The Pentagon has nearly finished building its 2017 budget, and should be able to submit it on time, Defense Department comptroller Mike McCord said Monday in Washington, D.C. The budget is in the program review phase, he said, and though everything has been discussed “at least once,” there are a few more programs to nail down, including the European Reassurance Initiative, the particulars of overseas contingency operations funding, and compensation. “It’s crunch time, for sure,” he said. One of the ways the department will accommodate the $15 billion reduction from what was planned is to slow down “some modernization programs,” McCord said, though he did not offer details about which programs may be affected. The budget also will take the new military retirement system into account, which may bring some savings in the short-term. However, he said, the services shouldn’t expect to see any significant changes in the size of the force.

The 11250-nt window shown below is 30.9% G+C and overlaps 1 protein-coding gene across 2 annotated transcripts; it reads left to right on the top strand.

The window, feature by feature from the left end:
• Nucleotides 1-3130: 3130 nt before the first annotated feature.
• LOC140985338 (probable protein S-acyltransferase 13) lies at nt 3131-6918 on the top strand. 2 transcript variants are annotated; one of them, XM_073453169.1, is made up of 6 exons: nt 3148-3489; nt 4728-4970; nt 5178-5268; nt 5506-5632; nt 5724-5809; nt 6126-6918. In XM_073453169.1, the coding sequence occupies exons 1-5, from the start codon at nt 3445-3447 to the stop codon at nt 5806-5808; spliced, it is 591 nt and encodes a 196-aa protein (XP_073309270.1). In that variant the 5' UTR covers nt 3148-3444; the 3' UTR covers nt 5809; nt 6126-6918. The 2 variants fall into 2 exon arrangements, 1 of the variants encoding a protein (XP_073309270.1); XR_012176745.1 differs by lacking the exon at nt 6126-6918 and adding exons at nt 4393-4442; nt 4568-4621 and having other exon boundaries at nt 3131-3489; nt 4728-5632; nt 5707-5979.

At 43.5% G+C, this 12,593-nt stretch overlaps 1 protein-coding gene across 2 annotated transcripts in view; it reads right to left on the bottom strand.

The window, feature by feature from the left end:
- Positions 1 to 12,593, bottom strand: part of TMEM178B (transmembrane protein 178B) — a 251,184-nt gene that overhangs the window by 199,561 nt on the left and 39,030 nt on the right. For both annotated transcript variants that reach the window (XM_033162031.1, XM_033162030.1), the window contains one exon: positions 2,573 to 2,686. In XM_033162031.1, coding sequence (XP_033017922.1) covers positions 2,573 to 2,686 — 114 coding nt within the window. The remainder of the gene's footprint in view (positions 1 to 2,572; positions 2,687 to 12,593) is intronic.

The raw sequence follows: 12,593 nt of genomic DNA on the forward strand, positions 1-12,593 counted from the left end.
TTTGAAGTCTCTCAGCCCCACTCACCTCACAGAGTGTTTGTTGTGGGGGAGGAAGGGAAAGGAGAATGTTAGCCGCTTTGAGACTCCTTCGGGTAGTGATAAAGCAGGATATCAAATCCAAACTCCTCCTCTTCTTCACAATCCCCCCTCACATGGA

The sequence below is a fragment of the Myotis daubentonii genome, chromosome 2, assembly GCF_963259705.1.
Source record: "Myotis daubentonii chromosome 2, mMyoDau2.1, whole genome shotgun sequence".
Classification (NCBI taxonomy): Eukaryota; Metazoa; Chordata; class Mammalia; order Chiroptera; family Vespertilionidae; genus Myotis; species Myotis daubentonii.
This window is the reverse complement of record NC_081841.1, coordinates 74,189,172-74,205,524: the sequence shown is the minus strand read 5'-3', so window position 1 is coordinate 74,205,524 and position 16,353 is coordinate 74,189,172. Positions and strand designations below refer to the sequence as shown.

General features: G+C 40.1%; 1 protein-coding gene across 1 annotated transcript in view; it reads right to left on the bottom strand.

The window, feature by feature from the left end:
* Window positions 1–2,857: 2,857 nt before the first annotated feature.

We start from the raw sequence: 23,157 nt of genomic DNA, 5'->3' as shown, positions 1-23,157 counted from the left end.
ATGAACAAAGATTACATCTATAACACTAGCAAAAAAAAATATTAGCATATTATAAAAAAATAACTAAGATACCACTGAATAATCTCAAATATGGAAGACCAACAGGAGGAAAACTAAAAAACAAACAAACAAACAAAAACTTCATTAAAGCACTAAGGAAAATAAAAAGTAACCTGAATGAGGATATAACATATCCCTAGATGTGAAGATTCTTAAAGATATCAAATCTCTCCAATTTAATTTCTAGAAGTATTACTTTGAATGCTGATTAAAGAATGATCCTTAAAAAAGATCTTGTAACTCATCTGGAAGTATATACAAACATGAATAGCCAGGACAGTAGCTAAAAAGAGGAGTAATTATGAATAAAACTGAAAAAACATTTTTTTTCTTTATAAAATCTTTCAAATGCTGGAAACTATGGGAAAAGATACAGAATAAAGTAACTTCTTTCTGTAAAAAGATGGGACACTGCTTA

The U.S. supports “a stronger and more capable” European defense, Defense Secretary Lloyd J. Austin III said during an Oct. 22 press conference in Brussels—but that defense should not duplicate the functions and capabilities of the NATO alliance.